It’s fair to say when the Memphis Grizzlies drafted Santi Aldama with the 30th overall pick in the 2021 draft, we all let out a collective “WHO.”
That’s not any sort of shot at him or the front office. Discovering a prospect from Loyola Maryland requires pretty intense scouting, and he’s a prospect that flew under the radar a bit when doing these big board exercises. One of the more impressive pre-NBA tidbits on him was he won the 2019 U18 Euros over fellow 2021 prospects Franz Wagner, Alperen Sengun, and Usman Garuba.
For the most part, Santi Aldama was just a mystery prospect.
A year later, he’s still a mystery.
People were too quick to dub him a bust in Summer League action. However, with the NBA rules regarding trades, he couldn’t join the team until Las Vegas after August 6th, the date of the new calendar year for the NBA. So he had very little time to get accumulated to the system. Then, he dealt with jet-lag from traveling from Spain, and surely that affects fatigue.
Advancing into the meaningful basketball, Aldama was a mixed bag — flashes of skill that leaves you with an “oh? that’s there!” and some that illustrate how far along he has to go towards becoming a NBA rotation player.
Let’s start with the areas of improvement.
The most obvious one is his outside shooting. This season, Aldama shot 12.5% (6-48) from 3-point range this season — as well as 27.3% (21-77) with the Memphis Hustle. As someone that’s supposed to project more as a finesse 4, that’s a facet of his game that’ll need to improve, and his jumper is probably the spot that could define his NBA career the next few years. There’s promise that he could get there, as he shot 36.8% from 3 in his final season at Loyola Maryland.
The other offensive improvement to see is shot selection. In fairness, a lot of Aldama’s minutes were in unusual situations — health-and-safety protocols, “soreness” lineups, and garbage time. There were still times where his shot selection needed some refining. After Summer League, I thought he’d need to go through a role adjustment — after years of being the main option in college and his Spanish team, he needed to get acclimated to a smaller role. With more time learning the system, I doubt that is a persistent issue.
Aldama’s defense is something that’ll be interesting to monitor. His defensive role is pretty unclear. Can he switch onto guards, or is he going to be a drop guy? Will he guard wings or big forwards that are slotted at the 4, or will he defend 5’s? Those questions remained to be answered at the moment, and we’ll likely find out over the next 8-10 months. For now, we’ll have this block on James Harden’s stepback — which was probably the breaking point for the 2021-22 Brooklyn Nets’ season (Nets fans, please don’t take this part too seriously) — and will hold it near and dear to our hearts.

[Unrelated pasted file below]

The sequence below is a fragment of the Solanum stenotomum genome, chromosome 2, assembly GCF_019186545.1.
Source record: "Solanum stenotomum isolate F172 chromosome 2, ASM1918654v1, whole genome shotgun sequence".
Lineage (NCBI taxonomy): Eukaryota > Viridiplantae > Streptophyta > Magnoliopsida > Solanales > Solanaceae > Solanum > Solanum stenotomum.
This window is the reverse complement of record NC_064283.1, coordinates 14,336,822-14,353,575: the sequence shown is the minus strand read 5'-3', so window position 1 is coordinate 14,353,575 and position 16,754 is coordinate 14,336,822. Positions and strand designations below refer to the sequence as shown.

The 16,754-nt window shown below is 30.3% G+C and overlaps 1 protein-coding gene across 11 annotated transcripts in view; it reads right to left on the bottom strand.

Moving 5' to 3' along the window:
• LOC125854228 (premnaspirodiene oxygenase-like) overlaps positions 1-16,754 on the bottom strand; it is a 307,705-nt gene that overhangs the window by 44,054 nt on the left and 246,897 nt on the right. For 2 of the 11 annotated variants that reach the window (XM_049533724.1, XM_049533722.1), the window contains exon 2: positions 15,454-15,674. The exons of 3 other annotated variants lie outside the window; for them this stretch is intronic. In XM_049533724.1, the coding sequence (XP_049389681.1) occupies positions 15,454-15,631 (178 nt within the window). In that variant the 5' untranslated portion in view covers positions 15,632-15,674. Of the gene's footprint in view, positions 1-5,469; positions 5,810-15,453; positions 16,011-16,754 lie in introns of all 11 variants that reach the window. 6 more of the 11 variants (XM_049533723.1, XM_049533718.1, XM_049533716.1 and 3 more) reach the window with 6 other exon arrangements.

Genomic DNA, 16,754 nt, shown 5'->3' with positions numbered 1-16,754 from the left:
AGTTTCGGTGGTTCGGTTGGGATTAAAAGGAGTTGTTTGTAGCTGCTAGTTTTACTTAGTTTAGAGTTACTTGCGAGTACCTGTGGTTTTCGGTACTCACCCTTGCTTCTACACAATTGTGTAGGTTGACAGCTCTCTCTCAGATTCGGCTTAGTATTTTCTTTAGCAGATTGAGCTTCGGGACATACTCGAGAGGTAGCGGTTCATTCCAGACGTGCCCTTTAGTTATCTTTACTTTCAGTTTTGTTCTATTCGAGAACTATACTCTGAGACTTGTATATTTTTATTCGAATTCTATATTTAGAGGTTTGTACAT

Oh man nobody told Harden about Santi Aldama. Brutal pic.twitter.com/3uE9hhUXGM— Fastbreak Breakfast (@fastbreakbreak) January 4, 2022
Santi Aldama’s flashes come from the offensive end. He has a solid dose of skill and finesse that serve as a solid foundation for his growth as a player. He has good mobility for a player with his size — showcasing good footwork off drives, and an ability to attack closeouts.
Taylor Jenkins defined this play as one that was transformative to the game. Excellent verticality and timing on the block on the block from De'Anthony Melton. Then Santi Aldama shows some smooth fluidity in the open court on that euro step. Fun game from the rook pic.twitter.com/miNHLEBMBc— Parker Fleming (@PAKA_FLOCKA) April 2, 2022
And obviously a lot of finesse was shown on his game-breaking slam against the Phoenix Suns in April:
BENCH REACTION to the Santi Aldama dunk is 10/10. amazing. pic.twitter.com/FVoOgJbR7v— Chris Vernon (@ChrisVernonShow) April 2, 2022
Aldama’s playmaking isn’t anything to really marvel at quite yet, possessing an Assist Percentage of 5.5% — ranking in the 18th percentile among big men, per Cleaning the Glass. Though the number isn’t promising, and a primary reason is sample size, he’s shown flashes of feel with some of his passes sprinkled throughout the season.
While these areas of his offensive game remain an area of improvement for him, Aldama has the potential to emerge as an interesting foil to the rotation with his skill out of the frontcourt.
With Kyle Anderson’s impending free agency in over a month, finding his replacement could be in the cards. Figuring that out through the draft or through Xavier Tillman are the more notable routes. However, Santi Aldama shouldn’t be counted out.
Aldama has the skills in place to grow in that role, and Grizzlies have the developmental environment set for him to find his groove as a NBA player.
The next couple months will be set the tone for what’s in store for the 2022-23 season, and he built a good foundation through the April stretch and the close of the Memphis Hustle’s regular season — averaging 22.6 points on 49.8% shooting and 9.1 rebounds in 16 games in the G-League.
Despite what we’ve learned from Aldama’s game this past season, he still remains a mystery.
And with the opportunities ahead, that mystery may become more evident very soon.